Scientists unlock the secrets of gene inheritance

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Scientists have made an exciting discovery that helps us understand how traits and characteristics get passed down from parents to their children without changing the DNA itself.

This process involves something called epigenetics, which can be thought of as a set of switches that turn genes on or off.

These switches are influenced by things like what we eat, how much stress we have, and our environment.

At the heart of our cells, DNA is packed together with proteins to form something called chromatin.

When cells divide, they need to make sure that this epigenetic information gets passed on accurately to the new cells.

However, figuring out exactly how this happens has puzzled scientists for a long time.

Now, a team led by Professor Yuanliang Zhai and including experts from The University of Hong Kong, Peking University, and Cornell University, has cracked part of this mystery.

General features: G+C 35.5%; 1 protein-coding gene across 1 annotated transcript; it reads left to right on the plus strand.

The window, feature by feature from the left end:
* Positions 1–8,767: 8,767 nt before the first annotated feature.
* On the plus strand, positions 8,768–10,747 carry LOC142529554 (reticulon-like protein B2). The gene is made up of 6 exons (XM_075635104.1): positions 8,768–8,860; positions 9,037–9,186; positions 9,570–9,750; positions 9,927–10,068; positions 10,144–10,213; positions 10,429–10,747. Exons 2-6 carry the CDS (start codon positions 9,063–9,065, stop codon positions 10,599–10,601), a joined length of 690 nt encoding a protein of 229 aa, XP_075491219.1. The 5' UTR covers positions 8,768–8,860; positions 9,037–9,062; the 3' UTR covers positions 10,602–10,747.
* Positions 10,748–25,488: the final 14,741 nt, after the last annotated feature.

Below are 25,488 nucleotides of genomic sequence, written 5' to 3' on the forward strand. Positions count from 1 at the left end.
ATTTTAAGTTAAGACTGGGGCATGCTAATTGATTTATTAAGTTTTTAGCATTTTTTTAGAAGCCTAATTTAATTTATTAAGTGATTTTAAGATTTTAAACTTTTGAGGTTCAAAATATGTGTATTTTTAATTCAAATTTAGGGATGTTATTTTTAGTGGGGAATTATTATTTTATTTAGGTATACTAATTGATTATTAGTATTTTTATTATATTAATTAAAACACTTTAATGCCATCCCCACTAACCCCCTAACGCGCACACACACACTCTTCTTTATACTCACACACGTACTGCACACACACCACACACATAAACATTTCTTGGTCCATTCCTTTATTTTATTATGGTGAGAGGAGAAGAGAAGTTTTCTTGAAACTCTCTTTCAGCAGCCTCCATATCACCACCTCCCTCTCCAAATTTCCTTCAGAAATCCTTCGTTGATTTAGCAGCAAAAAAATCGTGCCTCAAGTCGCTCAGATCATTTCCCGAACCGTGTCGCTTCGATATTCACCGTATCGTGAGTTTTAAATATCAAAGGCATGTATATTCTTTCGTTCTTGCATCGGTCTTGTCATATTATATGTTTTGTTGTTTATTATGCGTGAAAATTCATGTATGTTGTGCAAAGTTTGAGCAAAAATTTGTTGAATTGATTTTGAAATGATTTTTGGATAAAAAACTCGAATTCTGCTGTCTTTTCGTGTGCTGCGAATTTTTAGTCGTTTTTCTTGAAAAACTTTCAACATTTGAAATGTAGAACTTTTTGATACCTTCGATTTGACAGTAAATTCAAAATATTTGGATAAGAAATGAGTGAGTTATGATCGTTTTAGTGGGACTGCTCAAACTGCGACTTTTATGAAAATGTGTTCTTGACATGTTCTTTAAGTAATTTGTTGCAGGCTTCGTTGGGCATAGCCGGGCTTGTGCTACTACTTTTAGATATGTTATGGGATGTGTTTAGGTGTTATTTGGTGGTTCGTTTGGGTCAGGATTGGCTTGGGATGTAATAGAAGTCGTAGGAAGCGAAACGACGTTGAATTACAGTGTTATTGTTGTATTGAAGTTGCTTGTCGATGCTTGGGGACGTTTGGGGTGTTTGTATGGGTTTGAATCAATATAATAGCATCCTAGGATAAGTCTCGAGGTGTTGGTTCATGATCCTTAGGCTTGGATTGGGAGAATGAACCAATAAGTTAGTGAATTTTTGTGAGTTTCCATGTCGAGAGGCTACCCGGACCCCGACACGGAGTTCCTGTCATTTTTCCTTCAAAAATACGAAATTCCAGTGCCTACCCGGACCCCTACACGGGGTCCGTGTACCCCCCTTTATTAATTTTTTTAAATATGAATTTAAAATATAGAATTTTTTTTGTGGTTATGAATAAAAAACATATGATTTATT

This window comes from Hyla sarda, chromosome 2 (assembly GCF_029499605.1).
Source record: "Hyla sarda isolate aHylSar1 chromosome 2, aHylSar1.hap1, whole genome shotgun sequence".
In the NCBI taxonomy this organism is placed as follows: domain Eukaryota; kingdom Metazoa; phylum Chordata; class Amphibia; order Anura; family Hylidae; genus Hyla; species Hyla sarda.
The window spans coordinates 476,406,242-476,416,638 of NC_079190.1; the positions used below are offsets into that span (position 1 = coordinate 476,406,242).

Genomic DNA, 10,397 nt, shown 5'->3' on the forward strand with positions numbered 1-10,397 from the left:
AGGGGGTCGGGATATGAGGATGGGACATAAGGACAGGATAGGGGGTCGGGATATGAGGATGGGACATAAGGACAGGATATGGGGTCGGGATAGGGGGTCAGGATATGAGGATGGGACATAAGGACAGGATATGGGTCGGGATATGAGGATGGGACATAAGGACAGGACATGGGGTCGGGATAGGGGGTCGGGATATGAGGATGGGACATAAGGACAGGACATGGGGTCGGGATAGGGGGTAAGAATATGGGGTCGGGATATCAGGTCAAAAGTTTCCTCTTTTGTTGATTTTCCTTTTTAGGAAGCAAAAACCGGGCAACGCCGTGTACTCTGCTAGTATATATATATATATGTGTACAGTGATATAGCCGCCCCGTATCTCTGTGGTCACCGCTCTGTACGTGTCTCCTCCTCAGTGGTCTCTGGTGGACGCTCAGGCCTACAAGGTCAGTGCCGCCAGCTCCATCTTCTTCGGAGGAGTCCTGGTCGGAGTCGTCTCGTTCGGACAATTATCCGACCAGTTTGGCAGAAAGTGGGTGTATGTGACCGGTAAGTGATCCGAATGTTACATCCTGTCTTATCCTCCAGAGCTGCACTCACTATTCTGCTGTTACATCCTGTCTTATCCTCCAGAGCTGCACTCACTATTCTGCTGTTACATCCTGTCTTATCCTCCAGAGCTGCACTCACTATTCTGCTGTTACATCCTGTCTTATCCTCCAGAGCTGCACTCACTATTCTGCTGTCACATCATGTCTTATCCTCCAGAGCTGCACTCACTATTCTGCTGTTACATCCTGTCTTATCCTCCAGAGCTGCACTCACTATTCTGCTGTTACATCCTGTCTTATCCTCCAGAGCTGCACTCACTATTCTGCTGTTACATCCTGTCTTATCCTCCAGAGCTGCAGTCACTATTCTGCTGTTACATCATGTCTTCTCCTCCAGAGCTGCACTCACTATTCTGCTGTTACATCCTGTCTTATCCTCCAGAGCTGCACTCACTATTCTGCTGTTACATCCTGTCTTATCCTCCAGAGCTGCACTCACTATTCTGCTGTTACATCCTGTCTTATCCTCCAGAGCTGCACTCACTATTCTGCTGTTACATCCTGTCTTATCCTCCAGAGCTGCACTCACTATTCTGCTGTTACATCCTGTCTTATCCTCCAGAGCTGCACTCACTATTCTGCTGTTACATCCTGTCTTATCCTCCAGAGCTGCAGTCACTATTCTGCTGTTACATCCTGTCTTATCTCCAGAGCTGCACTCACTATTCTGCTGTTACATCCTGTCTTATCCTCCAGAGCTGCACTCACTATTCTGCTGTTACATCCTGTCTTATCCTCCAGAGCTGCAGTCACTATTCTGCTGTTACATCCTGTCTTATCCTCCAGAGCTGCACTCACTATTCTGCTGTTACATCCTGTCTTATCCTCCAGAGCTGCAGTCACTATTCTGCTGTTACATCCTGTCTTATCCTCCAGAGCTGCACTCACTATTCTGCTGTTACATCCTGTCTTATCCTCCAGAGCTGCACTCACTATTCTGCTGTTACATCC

They’ve been able to take a closer look at how the DNA copying machine, or “replisome,” copies our genetic material and passes on the epigenetic information during cell division.

Using a powerful technique called cryo-electron microscopy, the researchers were able to see how a helper complex, named FACT, works with the replisome to ensure the epigenetic tags on the histone proteins (which DNA wraps around like thread on a spool) are transferred correctly.

They discovered that as DNA is copied, the FACT complex grabs onto the histones that are stripped from the DNA and helps attach them to the new DNA strand. This action ensures that the new cells remember which genes to turn on or off, just like their parent cells.

This discovery is not just important for understanding how traits are passed on. It also opens new doors for treating diseases like cancer, where the epigenetic information is not copied correctly.

Now that we have a clearer picture of this process, scientists can explore new ways to fix these mistakes and develop treatments for such diseases.

This breakthrough is the result of nearly eight years of hard work and collaboration across different universities.

The findings were so compelling that they were quickly published in the prestigious journal Nature.

This step forward in understanding epigenetic inheritance highlights the complex beauty of biology and offers hope for future medical advances in treating diseases linked to our genes.